The Mad Monk Of Siberia

“The Wanderer” is a Doctor Who audio play from Big Finish Productions and is written by Richard Dinnick. This episode is one of the Companions Chronicles in which one of the actors from the early days of Doctor Who presents a story where there is usually another character played by a guest performer.  This time, William Russell returns to the mic reprising his role as Ian Chesterton and delivering dialogue that would have been spoken by the late William Hartnell. Mr. Russell is joined by Tim Chipping who plays a character named Grigory, who is revealed to be one Grigori Rasputin, a Russian mystic who would gain some influence during the era of Tsar Nicholas II.  Rasputin has made numerous appearances in various films over the years.  He was dubbed the “Mad Monk:, and Chipping certainly goes all out in this one.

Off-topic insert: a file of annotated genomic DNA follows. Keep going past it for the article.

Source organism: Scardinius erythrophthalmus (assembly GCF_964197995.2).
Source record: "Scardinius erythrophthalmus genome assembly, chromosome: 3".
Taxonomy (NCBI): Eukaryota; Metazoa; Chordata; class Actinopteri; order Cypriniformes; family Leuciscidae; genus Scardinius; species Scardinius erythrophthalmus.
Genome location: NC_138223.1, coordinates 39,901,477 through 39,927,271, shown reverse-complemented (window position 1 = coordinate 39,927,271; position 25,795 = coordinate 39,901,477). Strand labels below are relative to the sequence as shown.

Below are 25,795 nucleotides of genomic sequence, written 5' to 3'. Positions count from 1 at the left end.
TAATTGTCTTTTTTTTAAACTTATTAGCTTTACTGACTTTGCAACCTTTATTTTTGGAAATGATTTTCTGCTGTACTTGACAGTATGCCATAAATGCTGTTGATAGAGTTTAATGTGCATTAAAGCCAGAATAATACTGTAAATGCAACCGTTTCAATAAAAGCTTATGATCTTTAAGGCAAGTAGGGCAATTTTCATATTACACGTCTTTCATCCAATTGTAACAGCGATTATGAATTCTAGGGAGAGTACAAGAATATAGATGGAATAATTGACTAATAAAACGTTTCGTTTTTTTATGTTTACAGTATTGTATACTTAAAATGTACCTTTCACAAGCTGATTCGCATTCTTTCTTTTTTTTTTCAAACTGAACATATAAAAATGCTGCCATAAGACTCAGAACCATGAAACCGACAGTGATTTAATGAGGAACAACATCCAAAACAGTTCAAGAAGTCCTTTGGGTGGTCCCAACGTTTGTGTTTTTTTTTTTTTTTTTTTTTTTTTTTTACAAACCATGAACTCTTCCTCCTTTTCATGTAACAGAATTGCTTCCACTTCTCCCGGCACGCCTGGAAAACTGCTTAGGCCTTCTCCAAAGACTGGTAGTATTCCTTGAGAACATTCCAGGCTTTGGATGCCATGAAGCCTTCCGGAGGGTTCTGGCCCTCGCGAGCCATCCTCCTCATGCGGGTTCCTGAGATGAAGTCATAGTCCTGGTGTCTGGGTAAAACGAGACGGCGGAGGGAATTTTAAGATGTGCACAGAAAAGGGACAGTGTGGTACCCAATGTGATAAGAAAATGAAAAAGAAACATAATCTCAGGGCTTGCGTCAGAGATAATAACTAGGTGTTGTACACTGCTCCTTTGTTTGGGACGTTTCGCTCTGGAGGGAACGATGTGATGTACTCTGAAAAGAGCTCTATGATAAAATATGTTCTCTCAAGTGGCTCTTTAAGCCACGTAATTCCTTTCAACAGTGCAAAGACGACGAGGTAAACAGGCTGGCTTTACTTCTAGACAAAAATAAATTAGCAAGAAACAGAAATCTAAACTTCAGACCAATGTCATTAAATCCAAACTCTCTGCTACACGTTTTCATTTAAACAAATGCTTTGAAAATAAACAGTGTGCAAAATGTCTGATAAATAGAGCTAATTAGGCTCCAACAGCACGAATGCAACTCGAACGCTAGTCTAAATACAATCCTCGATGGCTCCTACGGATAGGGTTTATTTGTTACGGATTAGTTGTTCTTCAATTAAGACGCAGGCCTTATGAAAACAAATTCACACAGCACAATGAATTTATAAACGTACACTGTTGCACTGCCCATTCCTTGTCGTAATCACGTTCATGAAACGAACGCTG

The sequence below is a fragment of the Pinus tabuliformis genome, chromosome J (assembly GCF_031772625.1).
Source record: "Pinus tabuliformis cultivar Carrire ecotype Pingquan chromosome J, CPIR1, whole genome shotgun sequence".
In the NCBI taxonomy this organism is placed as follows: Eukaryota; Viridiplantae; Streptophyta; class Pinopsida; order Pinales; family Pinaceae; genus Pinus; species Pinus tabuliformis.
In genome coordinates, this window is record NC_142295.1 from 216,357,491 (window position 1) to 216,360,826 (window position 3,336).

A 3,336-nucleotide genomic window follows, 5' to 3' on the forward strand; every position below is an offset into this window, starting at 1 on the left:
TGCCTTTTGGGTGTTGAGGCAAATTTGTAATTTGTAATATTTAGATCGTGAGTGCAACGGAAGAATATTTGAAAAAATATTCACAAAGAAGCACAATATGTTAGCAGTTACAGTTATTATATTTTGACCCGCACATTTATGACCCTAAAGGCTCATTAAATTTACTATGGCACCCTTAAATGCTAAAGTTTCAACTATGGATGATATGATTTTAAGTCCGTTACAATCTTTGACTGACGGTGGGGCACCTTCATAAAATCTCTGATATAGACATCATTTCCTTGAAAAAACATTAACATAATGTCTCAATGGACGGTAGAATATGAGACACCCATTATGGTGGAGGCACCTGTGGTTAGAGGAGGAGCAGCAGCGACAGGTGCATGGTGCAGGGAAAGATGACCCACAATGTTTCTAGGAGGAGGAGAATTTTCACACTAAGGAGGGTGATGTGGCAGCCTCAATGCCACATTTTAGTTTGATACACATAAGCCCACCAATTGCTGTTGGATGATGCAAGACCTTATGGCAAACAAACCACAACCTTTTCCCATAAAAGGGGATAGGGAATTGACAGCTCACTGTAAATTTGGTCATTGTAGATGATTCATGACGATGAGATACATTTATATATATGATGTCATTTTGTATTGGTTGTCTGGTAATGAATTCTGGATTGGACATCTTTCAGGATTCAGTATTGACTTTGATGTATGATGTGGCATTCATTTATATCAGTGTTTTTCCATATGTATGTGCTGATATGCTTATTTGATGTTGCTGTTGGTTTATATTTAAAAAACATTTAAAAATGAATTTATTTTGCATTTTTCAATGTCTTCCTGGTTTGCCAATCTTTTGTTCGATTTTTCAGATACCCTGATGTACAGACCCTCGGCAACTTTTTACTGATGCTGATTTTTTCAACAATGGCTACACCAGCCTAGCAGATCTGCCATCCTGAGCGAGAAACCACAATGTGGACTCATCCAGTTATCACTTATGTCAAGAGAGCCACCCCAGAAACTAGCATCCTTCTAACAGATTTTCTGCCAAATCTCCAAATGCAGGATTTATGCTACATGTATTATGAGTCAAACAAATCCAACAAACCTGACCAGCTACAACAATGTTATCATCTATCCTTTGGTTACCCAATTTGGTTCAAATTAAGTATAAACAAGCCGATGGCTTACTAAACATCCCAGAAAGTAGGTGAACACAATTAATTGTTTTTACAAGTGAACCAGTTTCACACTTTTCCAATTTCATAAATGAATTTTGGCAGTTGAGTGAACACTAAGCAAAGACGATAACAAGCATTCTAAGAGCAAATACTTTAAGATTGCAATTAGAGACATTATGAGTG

The Doctor, Ian, Susan, and Barbara arrive in Siberia somewhere toward the end of the nineteenth century where they soon feel the effects of an alien influence.  With the Doctor taken ill and Susan and Barbara missing, Ian Chesterton is the one left able to start the efforts to reunite the crew.  He also has a chance to win the way home for himself and Barbara if he can find the source of potential cataclysm.  Of course, he has who will be later known as the Mad Monk to pitch in to assist.  Nothing can go wrong there, right?

This turned out to be a pretty good one.  Russell still sounds clear and in command of the story in spite of his age.  He does a pretty decent impression of the First Doctor.  Chipping also is quite convincing as the wildly unpredictable Grigory.  There is a great moment where he is able to see the future and the Doctor’s role in what’s to come for Earth.  Chipping basically goes a bit nuts and does it brilliantly.

I doubt I would call the episode as a whole brilliant, but I do find it to be a better than average contribution to the range in many ways.

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